Fulton County’s newly elected Sheriff Pat Labat uses Atlanta’s mostly empty jail as overflow for county facilities. He told the city council Thursday, the purchase could help overcrowding at the county jail. The plan appeals to some city council members, but the Atlanta mayor’s office is not convinced.
Sheriff Labat told council members the beleaguered Fulton County jail is over capacity by 13 percent.
“Right now, we have a little over 234 people that are sleeping on what we call ‘boats,’” said Labat, referring to cot-like buckets on the floor.
As former city corrections chief, Labat used to run the city jail he now wants to buy.
“The purchase of ACDC will not only help create a pressure release valve. It will allow us to move into a space where we can treat people more humanely, we can attack COVID a little more aggressively,” said Labat.
His plan includes transferring 17-year-olds and women from their Fulton County facilities. He says he also wants to build a dedicated mental health care unit at the Atlanta jail.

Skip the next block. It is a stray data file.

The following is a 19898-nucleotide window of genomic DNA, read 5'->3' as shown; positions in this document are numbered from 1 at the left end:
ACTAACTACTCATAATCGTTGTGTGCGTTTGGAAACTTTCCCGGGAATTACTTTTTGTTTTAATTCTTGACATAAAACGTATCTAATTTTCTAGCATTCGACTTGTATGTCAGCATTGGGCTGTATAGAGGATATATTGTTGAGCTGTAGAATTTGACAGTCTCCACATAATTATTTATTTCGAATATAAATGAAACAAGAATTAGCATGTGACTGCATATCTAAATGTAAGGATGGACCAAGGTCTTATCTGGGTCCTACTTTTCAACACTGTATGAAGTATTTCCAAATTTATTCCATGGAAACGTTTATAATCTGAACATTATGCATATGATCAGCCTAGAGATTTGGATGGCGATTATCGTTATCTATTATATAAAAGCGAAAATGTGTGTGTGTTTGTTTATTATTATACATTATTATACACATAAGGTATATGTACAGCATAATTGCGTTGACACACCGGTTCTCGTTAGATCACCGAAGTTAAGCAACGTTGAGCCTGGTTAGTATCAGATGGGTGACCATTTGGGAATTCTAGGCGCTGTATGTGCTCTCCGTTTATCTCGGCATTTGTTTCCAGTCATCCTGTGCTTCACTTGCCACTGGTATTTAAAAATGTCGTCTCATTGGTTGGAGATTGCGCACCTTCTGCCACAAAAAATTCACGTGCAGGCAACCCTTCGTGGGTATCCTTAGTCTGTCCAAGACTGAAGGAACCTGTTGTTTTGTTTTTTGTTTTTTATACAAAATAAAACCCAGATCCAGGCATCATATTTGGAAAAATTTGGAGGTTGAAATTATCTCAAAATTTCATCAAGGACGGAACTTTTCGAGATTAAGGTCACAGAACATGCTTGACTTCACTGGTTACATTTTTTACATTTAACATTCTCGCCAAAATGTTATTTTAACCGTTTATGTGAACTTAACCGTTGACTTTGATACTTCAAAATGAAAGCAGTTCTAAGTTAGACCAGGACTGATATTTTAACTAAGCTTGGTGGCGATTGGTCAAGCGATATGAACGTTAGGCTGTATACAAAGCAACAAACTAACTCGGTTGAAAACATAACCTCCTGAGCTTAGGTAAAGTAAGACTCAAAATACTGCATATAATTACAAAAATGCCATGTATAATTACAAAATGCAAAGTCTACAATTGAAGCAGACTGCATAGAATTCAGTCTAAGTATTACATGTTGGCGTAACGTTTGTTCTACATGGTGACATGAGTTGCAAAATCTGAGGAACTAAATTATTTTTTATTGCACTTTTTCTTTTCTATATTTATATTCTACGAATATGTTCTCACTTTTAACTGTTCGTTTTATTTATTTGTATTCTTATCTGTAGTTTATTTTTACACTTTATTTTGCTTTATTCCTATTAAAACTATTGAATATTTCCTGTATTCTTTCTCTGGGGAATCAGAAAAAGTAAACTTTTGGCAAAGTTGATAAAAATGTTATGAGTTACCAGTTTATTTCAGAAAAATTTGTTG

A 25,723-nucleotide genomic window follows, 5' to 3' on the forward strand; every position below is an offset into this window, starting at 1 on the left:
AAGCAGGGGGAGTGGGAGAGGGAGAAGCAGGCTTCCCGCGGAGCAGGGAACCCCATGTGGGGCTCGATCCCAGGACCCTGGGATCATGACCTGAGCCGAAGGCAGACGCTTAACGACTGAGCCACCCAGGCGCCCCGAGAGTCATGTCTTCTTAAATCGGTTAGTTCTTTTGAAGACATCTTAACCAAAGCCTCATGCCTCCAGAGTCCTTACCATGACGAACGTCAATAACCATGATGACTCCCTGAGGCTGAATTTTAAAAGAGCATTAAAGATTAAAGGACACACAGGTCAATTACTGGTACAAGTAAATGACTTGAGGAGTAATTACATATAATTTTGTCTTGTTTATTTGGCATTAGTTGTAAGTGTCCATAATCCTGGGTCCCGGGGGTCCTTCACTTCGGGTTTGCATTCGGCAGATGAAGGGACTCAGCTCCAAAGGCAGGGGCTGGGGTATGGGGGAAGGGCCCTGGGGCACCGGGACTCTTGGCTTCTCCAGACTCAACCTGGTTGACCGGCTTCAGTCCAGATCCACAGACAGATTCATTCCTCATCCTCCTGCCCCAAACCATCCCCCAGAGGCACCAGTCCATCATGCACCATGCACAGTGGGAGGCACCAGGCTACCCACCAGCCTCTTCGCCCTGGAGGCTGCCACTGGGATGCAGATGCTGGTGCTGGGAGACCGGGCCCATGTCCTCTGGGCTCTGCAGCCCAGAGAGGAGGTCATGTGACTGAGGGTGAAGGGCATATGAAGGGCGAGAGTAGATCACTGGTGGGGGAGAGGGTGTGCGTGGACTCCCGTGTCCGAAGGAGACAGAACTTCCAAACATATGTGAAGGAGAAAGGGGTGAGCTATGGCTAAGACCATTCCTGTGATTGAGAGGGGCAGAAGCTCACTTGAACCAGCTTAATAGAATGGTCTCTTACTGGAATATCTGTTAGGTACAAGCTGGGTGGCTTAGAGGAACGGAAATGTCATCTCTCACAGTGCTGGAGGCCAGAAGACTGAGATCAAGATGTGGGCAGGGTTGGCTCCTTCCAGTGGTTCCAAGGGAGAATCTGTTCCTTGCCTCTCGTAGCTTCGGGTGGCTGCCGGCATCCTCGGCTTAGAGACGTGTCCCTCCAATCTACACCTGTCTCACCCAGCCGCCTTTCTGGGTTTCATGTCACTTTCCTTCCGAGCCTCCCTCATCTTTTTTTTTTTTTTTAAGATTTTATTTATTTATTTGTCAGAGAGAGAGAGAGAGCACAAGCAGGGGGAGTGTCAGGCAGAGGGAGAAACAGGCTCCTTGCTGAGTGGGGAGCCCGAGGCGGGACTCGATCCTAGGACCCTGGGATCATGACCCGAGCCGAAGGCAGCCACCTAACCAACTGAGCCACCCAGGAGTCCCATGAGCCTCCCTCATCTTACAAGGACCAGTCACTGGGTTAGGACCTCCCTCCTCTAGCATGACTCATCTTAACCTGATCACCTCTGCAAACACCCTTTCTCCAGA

Community organizers have worked for years to close the Atlanta City Detention Center, and Mayor Bottoms promised to do just that in 2019. A city task force to remake the jail into an “equity center” issued recommendations last year.
Sheriff Labat says Fulton County buying and continuing to detain people in the jail would save the city about $18 million a year.
For some council members, anything to alleviate overcrowding, especially during a pandemic, is a tempting offer. Atlanta City Council President Felicia Moore recently visited both the city and county facilities. One overcrowded, and the other, nearly empty due to city reforms on bail and marijuana policies.
“I cannot get those images out of my mind, and if you go to both, you will see the stark difference,” said Moore.
But Jon Keen with Mayor Bottoms’ office says Labat’s plan “expands incarceration in the heart of Atlanta.”
“And there are significant issues with the belief that services are best provided and change best happens for low-level offenders when they are incarcerated,” said Keen.
He said the mayor’s vision for criminal justice reform in Atlanta is not about short-term fixes at Fulton County’s jail.